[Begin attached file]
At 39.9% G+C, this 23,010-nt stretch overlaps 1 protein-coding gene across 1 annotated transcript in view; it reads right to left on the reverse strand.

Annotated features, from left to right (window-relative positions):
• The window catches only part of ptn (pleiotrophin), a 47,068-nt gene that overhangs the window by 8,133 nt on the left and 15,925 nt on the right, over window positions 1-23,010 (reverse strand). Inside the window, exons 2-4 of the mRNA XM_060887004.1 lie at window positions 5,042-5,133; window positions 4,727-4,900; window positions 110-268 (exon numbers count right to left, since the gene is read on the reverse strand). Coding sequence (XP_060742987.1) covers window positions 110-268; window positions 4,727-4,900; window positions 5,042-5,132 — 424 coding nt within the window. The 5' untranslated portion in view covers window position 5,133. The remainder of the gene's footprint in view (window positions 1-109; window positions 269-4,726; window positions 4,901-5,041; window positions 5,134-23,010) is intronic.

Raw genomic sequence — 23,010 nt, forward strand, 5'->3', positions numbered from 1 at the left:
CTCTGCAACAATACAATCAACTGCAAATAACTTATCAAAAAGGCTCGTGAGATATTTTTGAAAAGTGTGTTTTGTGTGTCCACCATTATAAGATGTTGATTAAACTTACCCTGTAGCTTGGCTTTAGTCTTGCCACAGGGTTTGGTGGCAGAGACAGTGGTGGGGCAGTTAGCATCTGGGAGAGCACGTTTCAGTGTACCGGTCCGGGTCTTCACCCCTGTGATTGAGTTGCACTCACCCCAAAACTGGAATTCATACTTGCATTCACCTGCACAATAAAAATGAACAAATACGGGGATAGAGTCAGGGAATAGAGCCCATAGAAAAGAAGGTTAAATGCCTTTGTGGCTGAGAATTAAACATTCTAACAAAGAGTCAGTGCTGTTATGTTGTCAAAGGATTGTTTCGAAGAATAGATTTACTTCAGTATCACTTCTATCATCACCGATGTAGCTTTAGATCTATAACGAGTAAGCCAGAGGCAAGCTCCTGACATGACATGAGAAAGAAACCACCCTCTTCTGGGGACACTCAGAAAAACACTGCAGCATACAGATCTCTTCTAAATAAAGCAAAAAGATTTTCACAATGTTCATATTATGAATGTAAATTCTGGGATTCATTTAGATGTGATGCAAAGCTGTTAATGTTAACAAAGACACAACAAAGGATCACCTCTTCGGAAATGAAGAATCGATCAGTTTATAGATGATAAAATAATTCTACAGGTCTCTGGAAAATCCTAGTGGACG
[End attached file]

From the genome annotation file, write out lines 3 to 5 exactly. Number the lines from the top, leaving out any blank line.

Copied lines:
• The window catches only part of ptn (pleiotrophin), a 47,068-nt gene that overhangs the window by 8,133 nt on the left and 15,925 nt on the right, over window positions 1-23,010 (reverse strand). Inside the window, exons 2-4 of the mRNA XM_060887004.1 lie at window positions 5,042-5,133; window positions 4,727-4,900; window positions 110-268 (exon numbers count right to left, since the gene is read on the reverse strand). Coding sequence (XP_060742987.1) covers window positions 110-268; window positions 4,727-4,900; window positions 5,042-5,132 — 424 coding nt within the window. The 5' untranslated portion in view covers window position 5,133. The remainder of the gene's footprint in view (window positions 1-109; window positions 269-4,726; window positions 4,901-5,041; window positions 5,134-23,010) is intronic.

Raw genomic sequence — 23,010 nt, forward strand, 5'->3', positions numbered from 1 at the left:
CTCTGCAACAATACAATCAACTGCAAATAACTTATCAAAAAGGCTCGTGAGATATTTTTGAAAAGTGTGTTTTGTGTGTCCACCATTATAAGATGTTGATTAAACTTACCCTGTAGCTTGGCTTTAGTCTTGCCACAGGGTTTGGTGGCAGAGACAGTGGTGGGGCAGTTAGCATCTGGGAGAGCACGTTTCAGTGTACCGGTCCGGGTCTTCACCCCTGTGATTGAGTTGCACTCACCCCAAAACTGGAATTCATACTTGCATTCACCTGCACAATAAAAATGAACAAATACGGGGATAGAGTCAGGGAATAGAGCCCATAGAAAAGAAGGTTAAATGCCTTTGTGGCTGAGAATTAAACATTCTAACAAAGAGTCAGTGCTGTTATGTTGTCAAAGGATTGTTTCGAAGAATAGATTTACTTCAGTATCACTTCTATCATCACCGATGTAGCTTTAGATCTATAACGAGTAAGCCAGAGGCAAGCTCCTGACATGACATGAGAAAGAAACCACCCTCTTCTGGGGACACTCAGAAAAACACTGCAGCATACAGATCTCTTCTAAATAAAGCAAAAAGATTTTCACAATGTTCATATTATGAATGTAAATTCTGGGATTCATTTAGATGTGATGCAAAGCTGTTAATGTTAACAAAGACACAACAAAGGATCACCTCTTCGGAAATGAAGAATCGATCAGTTTATAGATGATAAAATAATTCTACAGGTCTCTGGAAAATCCTAGTGGACG